For matter of record, Valencia isn’t the only council member who has hijacked the city’s ticket system for selfish political purposes. His abuses are roughly comparable to those of Councilman Jordan Brandman, whose Form 802 filings this year are also highly questionable. Though Brandman has handed out less tickets than Valencia, both have given them to some of the same people–a matter we’ll report about in the future.
According to a Form 700 Statement of Economic Interests filed on August 8, 2018, Brandmanreported at that timehe was “Vice-President” of the Southern California Group, earning “over $100,000” in salary from them. He listed their primary business activity as “strategic public affairs.”
The ECAdescribes its mission as serving the “infrastructure contractors of Southern California through project-based advocacy, labor-management relations, political action and fair public policy.” Most of its members are heavy construction companies that bid on public works projects.
Sorem and Brandman(both on the left) at an ECA event in 2017.
Last Wednesday, The Investigator sent out an email message to Brandman and Claudia Perez, his Senior Policy Aide, to request more information about the type of “volunteer public service” that Sorem has been involved in. So far neither of them have responded to our inquiry.
Councilman Avelino Valencia III gave $3,280 worth of city-owned Angels tickets to close friends, campaign backers, and top Democrats in April.
By DUANE ROBERTS Editor & Publisher
Before Councilman Avelino Valencia III was elected to his seat, he told a reporter from Anaheim Exclusivo what his main priority would be. “I would like the residents of Anaheim to know that I am dedicating the next four years of my life to improving the quality of life for our residents,” he said. “I will be selfless in those endeavors; I will put the residents’ needs first.”
But there is an old adage about politicians: watch what they do, not what they say. And evidence is mounting that there is a big difference between Valencia’s behavior as a councilman and his rhetoric as a candidate. Thanks to Gabriel San Roman, a former investigative journalist for the defunct-OC Weekly, we know as a fact that this happens to be the case.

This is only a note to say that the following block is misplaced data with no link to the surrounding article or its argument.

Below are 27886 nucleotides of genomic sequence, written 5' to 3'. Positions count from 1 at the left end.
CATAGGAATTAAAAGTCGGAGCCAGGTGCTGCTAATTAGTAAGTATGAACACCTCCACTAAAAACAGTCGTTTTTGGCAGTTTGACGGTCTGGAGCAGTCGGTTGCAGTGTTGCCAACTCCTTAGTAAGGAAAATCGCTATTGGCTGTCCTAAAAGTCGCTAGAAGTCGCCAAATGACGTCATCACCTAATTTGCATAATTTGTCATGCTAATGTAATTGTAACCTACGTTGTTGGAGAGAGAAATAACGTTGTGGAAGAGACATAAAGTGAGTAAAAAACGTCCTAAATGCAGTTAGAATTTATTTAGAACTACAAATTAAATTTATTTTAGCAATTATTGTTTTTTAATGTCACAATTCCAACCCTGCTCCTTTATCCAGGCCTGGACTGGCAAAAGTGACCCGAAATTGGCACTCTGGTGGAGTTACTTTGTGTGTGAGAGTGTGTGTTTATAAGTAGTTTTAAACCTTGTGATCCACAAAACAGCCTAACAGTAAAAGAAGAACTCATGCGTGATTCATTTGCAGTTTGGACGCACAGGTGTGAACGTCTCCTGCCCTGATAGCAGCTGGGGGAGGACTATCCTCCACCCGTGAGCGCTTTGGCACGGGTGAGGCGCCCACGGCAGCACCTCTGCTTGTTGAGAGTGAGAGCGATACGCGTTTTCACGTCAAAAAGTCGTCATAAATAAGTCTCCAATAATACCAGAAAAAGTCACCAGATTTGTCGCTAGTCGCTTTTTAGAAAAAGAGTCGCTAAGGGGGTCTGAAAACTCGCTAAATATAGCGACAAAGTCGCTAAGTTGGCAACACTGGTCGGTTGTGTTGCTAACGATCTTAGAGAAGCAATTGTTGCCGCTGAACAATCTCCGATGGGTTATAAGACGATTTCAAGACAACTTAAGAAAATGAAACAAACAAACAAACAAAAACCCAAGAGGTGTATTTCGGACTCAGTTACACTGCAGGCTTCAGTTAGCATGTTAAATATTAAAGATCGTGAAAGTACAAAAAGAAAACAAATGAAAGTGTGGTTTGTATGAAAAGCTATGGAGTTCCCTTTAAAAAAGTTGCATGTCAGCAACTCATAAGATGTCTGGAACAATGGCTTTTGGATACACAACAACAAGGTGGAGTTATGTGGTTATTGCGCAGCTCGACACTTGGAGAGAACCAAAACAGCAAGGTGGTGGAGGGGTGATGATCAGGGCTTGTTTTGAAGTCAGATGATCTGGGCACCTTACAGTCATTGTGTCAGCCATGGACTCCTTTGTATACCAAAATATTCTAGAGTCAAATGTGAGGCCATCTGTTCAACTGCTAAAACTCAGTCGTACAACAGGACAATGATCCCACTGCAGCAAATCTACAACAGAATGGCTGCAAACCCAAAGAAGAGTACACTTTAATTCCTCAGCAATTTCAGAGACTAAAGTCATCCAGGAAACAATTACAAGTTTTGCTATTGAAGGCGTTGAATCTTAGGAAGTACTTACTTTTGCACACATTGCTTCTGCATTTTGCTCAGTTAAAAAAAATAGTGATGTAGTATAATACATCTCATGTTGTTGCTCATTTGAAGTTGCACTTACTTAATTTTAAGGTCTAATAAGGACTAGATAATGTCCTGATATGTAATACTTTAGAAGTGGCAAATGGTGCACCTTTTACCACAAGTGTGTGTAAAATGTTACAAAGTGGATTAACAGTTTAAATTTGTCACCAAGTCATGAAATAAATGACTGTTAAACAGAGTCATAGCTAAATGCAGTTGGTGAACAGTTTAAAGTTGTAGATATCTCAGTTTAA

In an article San Roman recently posted on his Slingshot blog, he observed that with the reopening of Angel Stadium and Honda Center due to relaxed COVID-19 restrictions, a once “dormant political patronage system” has sprung back to life “with Anaheim city council members able to dole out free tickets to their well-connected friends and political backers again.”
In reviewing the latest filings for April, he discovered not much had changed. For example, Councilman Jordan Brandman, who is a notorious peddler of city-owned tickets to lobbyists, campaign contributors, and even his former employer, gave two Angels tickets worth $410 to a businessman who appears to have been one of his clients at a previous job.
Even Valencia has gotten tickets.
The most astonishing revelations, however, came from Valencia’s filings. Being a newcomer, one thinks he would have been a bit more circumspect in his actions. But San Roman reported that his Form 802s showed the councilman freely gave away tickets to close friends, trade union leaders who helped finance his campaign, and known Democratic Party operatives.
In response, The Anaheim Investigator launched its own investigation into this matter and carefully scrutinized all of the Form 802s Valencia filed in the month of April. The documents not only corroborate the initial claims San Roman made in his piece, but new information has been uncovered which reveals that what he reported was just the tip of the iceberg.
The Form 802s show Valencia gave tickets to ten people, eight of which could be positively identified. Of those eight, all are “well-connected friends and political backers” of the councilman. Five have close ties to unions that each made a $2,100 contribution to his city council campaign last year. Two are top Democratic Party operatives. And most don’t live in Anaheim.
Below is a list of persons of who benefited from his largess: ERNESTO MEDRANO